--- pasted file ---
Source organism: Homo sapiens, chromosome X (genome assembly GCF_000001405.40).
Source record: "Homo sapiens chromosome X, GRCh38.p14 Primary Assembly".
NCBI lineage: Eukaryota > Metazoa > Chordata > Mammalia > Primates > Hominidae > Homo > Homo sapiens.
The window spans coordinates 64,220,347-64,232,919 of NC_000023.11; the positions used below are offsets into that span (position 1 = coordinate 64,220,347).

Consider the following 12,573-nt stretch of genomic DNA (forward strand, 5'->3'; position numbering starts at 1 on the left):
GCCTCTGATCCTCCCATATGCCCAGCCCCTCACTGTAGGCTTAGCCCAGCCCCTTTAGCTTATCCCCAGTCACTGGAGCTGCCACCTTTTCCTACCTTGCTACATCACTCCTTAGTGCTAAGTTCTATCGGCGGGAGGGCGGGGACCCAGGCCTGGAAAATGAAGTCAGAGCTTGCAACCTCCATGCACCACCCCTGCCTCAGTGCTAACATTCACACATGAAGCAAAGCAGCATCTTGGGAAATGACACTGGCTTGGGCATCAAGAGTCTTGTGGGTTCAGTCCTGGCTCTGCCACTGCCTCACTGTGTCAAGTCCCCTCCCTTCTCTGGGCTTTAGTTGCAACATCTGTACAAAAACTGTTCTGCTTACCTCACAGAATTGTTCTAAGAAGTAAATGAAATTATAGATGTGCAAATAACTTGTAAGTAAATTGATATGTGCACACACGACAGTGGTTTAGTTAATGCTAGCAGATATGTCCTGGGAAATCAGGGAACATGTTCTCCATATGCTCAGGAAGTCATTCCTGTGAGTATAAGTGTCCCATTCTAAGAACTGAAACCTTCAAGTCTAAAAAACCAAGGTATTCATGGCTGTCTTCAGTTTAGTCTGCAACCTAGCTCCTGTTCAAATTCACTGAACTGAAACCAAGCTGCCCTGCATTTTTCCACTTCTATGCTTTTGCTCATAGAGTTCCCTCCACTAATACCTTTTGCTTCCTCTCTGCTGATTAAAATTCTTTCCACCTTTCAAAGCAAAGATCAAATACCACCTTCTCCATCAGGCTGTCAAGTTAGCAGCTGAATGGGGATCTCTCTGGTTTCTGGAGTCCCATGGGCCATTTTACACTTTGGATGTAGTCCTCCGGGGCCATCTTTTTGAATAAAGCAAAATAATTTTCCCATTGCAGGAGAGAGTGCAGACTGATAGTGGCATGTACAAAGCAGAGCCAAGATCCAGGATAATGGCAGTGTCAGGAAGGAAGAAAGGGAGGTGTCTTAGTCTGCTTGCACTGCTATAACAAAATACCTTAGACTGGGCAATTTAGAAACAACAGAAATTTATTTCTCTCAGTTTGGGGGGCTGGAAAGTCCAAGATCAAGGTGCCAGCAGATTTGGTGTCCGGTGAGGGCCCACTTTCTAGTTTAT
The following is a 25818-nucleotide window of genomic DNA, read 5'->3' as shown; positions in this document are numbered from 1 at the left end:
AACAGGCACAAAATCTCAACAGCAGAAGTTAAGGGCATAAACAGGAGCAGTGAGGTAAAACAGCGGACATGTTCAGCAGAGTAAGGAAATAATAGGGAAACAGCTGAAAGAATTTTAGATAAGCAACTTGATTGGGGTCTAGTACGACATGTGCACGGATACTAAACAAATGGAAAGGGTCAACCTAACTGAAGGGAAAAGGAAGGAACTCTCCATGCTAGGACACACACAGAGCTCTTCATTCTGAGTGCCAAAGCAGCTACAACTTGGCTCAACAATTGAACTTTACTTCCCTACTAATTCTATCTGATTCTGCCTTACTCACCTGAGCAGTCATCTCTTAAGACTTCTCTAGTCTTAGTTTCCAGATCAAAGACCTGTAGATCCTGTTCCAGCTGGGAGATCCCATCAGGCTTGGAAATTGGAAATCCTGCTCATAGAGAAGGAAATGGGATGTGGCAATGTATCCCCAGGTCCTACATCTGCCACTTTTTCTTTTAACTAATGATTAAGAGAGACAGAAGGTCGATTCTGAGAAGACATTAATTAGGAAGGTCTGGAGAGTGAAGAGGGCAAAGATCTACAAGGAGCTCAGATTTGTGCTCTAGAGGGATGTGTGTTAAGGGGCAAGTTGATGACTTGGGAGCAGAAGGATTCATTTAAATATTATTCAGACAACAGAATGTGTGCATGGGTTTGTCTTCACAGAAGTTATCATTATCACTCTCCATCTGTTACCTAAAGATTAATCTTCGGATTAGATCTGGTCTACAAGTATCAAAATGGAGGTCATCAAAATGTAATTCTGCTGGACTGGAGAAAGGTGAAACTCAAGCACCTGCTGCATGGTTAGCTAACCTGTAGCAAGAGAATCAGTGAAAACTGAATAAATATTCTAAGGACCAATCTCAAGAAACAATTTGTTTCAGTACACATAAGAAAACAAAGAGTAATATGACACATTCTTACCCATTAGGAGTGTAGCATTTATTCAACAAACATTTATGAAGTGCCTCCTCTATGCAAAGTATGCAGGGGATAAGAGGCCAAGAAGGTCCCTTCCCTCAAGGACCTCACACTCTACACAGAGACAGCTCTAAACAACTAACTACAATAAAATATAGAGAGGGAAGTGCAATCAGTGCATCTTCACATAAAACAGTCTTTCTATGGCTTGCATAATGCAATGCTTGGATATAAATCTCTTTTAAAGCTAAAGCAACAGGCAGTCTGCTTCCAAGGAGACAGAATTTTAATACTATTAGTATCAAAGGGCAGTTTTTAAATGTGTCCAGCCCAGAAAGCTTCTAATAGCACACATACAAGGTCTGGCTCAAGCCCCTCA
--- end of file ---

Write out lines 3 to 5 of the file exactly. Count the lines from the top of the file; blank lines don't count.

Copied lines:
NCBI lineage: Eukaryota > Metazoa > Chordata > Mammalia > Primates > Hominidae > Homo > Homo sapiens.
The window spans coordinates 64,220,347-64,232,919 of NC_000023.11; the positions used below are offsets into that span (position 1 = coordinate 64,220,347).

Consider the following 12,573-nt stretch of genomic DNA (forward strand, 5'->3'; position numbering starts at 1 on the left):